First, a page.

But absent adequate chest cartilage, Richard wasn’t a candidate for any of the procedures in CHKD’s extensive repertoire of chest reconstruction techniques, which are all based on the pliable nature of the chest wall. “Richard provided us with an opportunity to think outside the box,” says Dr. Frantz.
To help Richard, Dr. Frantz and the CHKD chest wall team envisioned something like the breastplate of a knight, which could be surgically affixed to Richard’s remaining ribs. “The goal was to restore stability and improve function,” he says. “The chest has to be strong enough to protect his internal organs and flexible enough to expand and contract.”
Dr. Frantz shared MRI images and CT scans of Richard’s chest with engineers at Biomet Microfixation, the manufacturer of the hardware used in the Nuss Procedure.
After months of planning, the engineers created four titanium plates that would be attached to Richard’s remaining sternum and ribs to create a strong but moveable chest wall.
In the groundbreaking surgery last April, Dr. Frantz began by fracturing Richard’s sternum to create a smooth surface for the titanium plates to rest upon. He then placed the four plates together like a puzzle that meets in the middle of Richard’s chest. Then Dr. Frantz attached the plates to the remaining ribs using more than 70 screws. After the new chest wall was in place, Dr. Franz stretched Richard’s pectoral muscles across the top surface of the plates and closed Richard’s incisions.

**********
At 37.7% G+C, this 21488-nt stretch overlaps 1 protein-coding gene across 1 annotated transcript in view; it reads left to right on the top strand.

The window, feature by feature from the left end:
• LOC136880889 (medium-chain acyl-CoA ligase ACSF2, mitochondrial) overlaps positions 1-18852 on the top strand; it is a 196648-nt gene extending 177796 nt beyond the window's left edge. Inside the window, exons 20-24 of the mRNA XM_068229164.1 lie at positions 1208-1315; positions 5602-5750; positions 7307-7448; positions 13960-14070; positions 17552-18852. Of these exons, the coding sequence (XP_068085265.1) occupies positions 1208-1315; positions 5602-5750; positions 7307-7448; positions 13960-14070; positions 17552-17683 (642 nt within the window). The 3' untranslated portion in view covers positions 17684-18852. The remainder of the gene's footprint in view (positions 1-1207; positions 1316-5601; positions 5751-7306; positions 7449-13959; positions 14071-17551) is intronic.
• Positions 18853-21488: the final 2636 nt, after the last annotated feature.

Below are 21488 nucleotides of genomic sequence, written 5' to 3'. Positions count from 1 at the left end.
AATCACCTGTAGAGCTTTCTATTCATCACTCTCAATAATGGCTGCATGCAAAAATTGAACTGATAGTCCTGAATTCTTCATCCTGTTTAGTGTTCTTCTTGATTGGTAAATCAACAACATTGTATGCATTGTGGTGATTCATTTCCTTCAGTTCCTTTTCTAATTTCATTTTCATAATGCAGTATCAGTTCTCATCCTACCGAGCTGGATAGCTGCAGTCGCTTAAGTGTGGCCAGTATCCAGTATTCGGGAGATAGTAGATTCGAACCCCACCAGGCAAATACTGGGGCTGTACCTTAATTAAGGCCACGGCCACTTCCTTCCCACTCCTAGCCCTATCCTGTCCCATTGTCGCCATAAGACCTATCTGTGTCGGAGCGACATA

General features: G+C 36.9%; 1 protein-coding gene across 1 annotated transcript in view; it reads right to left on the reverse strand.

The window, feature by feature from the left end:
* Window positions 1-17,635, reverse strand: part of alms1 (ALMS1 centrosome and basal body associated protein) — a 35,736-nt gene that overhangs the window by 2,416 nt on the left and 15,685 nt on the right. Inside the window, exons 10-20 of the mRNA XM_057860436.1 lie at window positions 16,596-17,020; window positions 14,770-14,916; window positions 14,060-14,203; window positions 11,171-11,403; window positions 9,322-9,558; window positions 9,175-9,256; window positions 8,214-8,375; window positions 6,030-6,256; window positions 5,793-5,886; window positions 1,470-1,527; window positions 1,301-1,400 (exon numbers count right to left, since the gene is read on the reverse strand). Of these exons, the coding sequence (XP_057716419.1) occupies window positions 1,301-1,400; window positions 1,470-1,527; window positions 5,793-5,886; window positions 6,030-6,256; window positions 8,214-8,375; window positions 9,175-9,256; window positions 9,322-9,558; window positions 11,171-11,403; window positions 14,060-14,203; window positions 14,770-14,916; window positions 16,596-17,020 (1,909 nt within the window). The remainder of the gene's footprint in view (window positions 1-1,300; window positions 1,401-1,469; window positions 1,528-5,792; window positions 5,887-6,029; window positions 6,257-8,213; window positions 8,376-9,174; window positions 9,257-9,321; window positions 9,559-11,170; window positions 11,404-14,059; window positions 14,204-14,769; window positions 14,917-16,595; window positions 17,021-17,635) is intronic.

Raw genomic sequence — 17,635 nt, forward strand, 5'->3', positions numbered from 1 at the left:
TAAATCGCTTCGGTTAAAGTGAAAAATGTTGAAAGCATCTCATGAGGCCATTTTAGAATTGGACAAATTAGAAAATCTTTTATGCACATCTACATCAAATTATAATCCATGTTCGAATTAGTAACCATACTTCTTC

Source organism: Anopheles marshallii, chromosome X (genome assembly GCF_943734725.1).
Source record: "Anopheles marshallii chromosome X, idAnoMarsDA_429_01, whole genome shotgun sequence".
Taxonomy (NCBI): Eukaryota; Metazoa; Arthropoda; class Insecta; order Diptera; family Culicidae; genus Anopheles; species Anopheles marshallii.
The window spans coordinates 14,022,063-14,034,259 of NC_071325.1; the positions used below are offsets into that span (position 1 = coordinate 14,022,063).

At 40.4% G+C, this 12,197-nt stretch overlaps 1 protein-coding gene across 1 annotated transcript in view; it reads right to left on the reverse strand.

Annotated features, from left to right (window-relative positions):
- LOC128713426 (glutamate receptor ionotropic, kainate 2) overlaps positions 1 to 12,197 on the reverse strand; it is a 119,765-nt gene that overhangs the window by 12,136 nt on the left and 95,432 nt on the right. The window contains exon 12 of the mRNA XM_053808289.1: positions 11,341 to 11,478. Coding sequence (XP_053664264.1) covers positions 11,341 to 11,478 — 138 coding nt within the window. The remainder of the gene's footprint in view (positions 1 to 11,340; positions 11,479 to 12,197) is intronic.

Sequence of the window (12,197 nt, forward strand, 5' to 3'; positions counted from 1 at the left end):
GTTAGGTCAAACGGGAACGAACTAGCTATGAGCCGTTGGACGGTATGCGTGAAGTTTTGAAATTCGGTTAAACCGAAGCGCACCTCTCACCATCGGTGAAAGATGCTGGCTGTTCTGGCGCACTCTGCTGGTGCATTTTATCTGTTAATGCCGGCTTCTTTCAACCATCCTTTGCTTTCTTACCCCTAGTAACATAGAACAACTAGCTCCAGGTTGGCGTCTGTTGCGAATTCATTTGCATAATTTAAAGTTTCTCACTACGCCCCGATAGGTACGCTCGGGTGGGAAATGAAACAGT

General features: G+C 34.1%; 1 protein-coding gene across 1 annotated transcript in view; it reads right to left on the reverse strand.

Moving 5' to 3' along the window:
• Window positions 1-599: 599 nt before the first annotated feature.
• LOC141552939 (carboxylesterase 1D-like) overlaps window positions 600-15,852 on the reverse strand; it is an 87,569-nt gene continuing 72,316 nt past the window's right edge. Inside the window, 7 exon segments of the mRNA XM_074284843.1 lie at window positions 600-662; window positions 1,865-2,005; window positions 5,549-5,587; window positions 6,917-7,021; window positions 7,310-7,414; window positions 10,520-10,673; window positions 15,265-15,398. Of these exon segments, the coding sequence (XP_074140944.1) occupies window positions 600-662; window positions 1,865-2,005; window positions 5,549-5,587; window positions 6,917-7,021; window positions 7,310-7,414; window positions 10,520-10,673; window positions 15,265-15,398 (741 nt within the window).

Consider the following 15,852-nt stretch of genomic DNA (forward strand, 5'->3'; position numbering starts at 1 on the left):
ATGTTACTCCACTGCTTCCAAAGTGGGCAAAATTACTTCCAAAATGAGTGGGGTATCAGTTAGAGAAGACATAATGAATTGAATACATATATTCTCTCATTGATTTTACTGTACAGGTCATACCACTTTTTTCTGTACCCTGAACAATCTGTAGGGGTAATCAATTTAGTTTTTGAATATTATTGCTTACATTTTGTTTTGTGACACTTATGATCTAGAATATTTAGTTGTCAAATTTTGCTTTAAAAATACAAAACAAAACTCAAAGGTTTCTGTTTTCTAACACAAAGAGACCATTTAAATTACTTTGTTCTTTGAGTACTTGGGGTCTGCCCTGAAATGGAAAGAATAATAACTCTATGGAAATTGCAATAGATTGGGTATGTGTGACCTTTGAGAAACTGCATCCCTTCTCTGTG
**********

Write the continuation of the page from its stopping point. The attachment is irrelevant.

When Richard awoke after more than seven hours of surgery, he immediately felt a difference. “I could breathe for the first time in years … I couldn’t stop crying because I was so happy. I was euphoric,” he says. By that evening, with the help of his physical therapists, he was walking through CHKD’s hallways.
In the days that followed, Dr. Frantz was cautiously optimistic about Richard’s marked improvements in breathing ability. “We had never attempted a repair this extensive,” he says. “This is case No. 1, so we kept close tabs on Richard as he recovered, and we were very pleased with his progress.”
After a week at CHKD, Richard continued recovering at his home in western Virginia and returned to the hospital for a series of follow-up checkups. “Every time I see Richard, my smile gets a little bit bigger in appreciation for what we were able to do and how well Richard has adapted to his new chest wall,” says Dr. Frantz. “He has a different perspective on life. He can breathe much easier, and this has opened a window to a much brighter future for him.”
Richard agrees. This fall, he returned to college in Cincinnati to study theology and is encouraged about his future opportunities and his newfound health. He started running to rebuild his stamina and hopes to complete a 10-mile run next year. “Today I am feeling like a brand new person,” says Richard. “It is a very wonderful contrast to how life used to be.”
Dr. Frazier Frantz practices with CHKD Surgical Group's pediatric surgery practice. Learn more about CHKD's chest wall reconstruction program.